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Your Pet, Our Passion.

Collie (Smooth)

A medium/large breed, well proportioned and dignified-looking, the Smooth Collie should look as if he's capable of a day's work. Adult males stand at 56-61cm and weigh 20.5-29.5kg, and females are 51-56cm and 18-25kg. The short, flat coat is harsh to the touch, and comes in sable and white, tricolour (black with tan and white markings) and blue merle (silver-blue with black).

12 – 15 years
18 – 29.5kg
51 – 61cm
Sable and white, tricolour, and blue merle
UK Kennel Club Groups
The need-to-know
  • Dogs suitable for experienced owners
  • Extra training required
  • Generally healthy breed
  • Enjoys vigorous walks
  • Enjoys one to two hours of walking a day
  • Large dog
  • Minimum drool
  • Requires grooming once a week
  • Chatty and vocal dog
  • Barks and alerts to visitors/anything unusual
  • Could have issues with unknown dogs but gets along with known dogs
  • May need additional training to live with other pets
  • May need additional supervision to live with children
  • Needs a large garden
  • Can live in semi-rural areas
  • Can be left occasionally with training
Generally healthy breed

This breed can suffer from:
- Hip Dysplasia
- Collie eye anomaly which is an inherited condition where the eye does not develop properly and can potentially lead to blindness.
- Retinal pigment epithelial dystrophy which is where deposits form in the eye which can cause damage to the eye and blindness in dim light.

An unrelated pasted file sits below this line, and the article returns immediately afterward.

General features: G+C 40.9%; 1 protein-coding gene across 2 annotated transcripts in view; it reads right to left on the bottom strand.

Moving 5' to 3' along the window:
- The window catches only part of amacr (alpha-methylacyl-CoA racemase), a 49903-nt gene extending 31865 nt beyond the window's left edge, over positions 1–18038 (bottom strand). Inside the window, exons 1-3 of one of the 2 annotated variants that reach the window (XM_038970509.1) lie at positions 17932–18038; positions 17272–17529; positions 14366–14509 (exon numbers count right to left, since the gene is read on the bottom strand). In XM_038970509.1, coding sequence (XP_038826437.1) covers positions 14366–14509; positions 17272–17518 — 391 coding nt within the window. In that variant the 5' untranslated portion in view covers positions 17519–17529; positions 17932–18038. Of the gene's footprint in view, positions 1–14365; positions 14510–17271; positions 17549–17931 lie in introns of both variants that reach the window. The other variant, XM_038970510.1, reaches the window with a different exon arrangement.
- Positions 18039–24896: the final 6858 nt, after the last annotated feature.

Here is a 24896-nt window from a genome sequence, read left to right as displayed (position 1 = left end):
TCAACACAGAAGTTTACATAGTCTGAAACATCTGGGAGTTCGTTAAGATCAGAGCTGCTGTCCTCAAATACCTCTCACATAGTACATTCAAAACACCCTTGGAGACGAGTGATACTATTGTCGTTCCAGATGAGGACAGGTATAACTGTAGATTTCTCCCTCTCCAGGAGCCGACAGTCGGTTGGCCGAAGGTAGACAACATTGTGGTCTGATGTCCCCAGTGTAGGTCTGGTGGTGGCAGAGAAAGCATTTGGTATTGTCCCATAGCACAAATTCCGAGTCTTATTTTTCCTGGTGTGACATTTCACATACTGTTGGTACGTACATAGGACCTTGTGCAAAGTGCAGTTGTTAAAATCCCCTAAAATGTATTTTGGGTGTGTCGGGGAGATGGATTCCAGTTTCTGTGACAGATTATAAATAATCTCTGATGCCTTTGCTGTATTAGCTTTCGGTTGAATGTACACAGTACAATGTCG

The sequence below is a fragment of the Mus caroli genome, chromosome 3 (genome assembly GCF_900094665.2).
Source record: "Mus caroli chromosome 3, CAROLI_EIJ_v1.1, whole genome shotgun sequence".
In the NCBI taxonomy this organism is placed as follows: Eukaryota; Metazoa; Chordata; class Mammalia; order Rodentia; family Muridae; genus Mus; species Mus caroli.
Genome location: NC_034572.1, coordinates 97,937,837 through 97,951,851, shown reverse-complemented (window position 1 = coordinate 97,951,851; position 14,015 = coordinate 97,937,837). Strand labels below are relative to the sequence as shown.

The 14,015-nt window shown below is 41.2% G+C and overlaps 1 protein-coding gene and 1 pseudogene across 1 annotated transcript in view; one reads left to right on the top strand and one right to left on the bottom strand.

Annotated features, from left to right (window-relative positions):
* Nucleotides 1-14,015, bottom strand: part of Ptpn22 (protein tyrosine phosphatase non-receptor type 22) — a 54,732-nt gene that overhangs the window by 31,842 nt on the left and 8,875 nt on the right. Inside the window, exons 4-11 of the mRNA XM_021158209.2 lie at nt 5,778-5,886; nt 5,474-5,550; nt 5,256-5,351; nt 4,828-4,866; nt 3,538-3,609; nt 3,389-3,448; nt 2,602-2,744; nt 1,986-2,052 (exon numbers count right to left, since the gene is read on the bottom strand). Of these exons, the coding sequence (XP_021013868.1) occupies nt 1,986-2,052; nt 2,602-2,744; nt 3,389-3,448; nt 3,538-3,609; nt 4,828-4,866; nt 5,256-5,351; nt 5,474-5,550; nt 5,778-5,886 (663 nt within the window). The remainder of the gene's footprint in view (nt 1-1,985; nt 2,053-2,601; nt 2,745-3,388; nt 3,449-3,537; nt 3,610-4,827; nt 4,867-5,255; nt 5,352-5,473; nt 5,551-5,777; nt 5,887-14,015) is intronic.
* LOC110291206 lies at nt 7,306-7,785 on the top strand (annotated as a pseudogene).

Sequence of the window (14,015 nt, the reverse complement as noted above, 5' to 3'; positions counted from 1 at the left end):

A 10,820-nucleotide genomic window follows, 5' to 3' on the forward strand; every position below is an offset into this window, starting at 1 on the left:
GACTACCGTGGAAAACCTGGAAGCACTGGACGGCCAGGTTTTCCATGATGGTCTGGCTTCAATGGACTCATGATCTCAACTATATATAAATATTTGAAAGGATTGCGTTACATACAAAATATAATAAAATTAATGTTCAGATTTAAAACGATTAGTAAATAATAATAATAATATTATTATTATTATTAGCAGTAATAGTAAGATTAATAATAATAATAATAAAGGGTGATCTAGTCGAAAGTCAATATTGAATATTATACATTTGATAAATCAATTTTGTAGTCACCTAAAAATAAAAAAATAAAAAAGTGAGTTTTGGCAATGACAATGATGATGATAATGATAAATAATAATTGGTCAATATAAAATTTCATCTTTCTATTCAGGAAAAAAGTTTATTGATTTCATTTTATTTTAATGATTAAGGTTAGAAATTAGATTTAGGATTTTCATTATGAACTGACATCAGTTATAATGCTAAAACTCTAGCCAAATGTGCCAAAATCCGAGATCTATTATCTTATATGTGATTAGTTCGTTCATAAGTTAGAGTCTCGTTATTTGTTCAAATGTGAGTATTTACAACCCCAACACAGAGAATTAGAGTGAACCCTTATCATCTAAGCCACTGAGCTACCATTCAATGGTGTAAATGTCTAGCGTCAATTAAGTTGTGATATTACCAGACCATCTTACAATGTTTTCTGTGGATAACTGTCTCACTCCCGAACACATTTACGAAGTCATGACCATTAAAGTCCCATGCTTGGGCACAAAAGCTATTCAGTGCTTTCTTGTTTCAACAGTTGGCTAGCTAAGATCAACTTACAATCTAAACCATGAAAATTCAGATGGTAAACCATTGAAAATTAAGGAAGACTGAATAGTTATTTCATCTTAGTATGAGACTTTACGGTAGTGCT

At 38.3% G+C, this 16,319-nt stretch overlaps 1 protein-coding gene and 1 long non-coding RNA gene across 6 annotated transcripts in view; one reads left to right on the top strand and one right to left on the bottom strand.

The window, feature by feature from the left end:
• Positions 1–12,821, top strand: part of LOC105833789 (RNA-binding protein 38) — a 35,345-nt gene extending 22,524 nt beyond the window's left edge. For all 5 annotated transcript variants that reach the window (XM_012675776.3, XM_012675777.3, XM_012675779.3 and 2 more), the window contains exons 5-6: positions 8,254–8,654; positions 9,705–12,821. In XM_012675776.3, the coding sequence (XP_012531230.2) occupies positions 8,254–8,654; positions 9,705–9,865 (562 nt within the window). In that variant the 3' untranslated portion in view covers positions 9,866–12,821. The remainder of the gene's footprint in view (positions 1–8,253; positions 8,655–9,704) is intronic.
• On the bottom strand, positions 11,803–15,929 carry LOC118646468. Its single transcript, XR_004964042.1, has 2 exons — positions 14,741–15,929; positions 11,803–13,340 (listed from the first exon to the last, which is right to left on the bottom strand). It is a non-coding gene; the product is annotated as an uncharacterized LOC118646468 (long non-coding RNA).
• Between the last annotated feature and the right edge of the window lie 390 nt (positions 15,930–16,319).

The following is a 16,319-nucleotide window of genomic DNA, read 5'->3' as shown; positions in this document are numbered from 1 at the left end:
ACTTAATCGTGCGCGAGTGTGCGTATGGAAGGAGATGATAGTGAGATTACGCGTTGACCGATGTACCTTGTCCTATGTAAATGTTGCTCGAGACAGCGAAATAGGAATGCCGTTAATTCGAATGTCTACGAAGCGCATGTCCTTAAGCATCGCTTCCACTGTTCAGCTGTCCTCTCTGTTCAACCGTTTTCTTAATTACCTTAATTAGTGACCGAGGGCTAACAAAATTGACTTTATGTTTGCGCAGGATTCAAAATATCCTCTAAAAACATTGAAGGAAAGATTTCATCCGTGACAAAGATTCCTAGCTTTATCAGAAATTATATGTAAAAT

- Multi drug resistance gene which is an inherited condition that makes a dog sensitive to particular drugs.

Priority Kennel Club health schemes and testing: 
- Eye screening scheme 


Friendly and good tempered, the Smooth Collie is alert and active, needing plenty of mental stimulation and entertainment to make a good family dog. They enjoy training and can reach very high standards of canine competition if that is what you enjoy, but as long as you enjoy working them in some form, they won’t mind if they bring home rosettes or not! They can be sensitive and prone to excessive barking, and so need gentle, calm handling and consistent training. 

Did you know?

  • Queen Victoria’s favourite Smooth Collie was a dog named ‘Sharp’, and he often featured in pictures with her. His grave is at Windsor Castle and is marked with a bronze statue. 

  • Queen Victoria’s love of the Smooth Collie actually benefited both Smooth and Rough Collies, as they were often described simply as ‘Collies’ and with few photographs at the time, many assumed it was the Rough Collie she favoured.  

  • Despite being wonderful pets, they’re currently on The Kennel Club’s list of vulnerable native breeds

  • It’s thought that they got their name from ‘Colley sheep’ which they herded, whereas others believe that the name comes from the Anglo-Saxon term meaning ‘useful’. 

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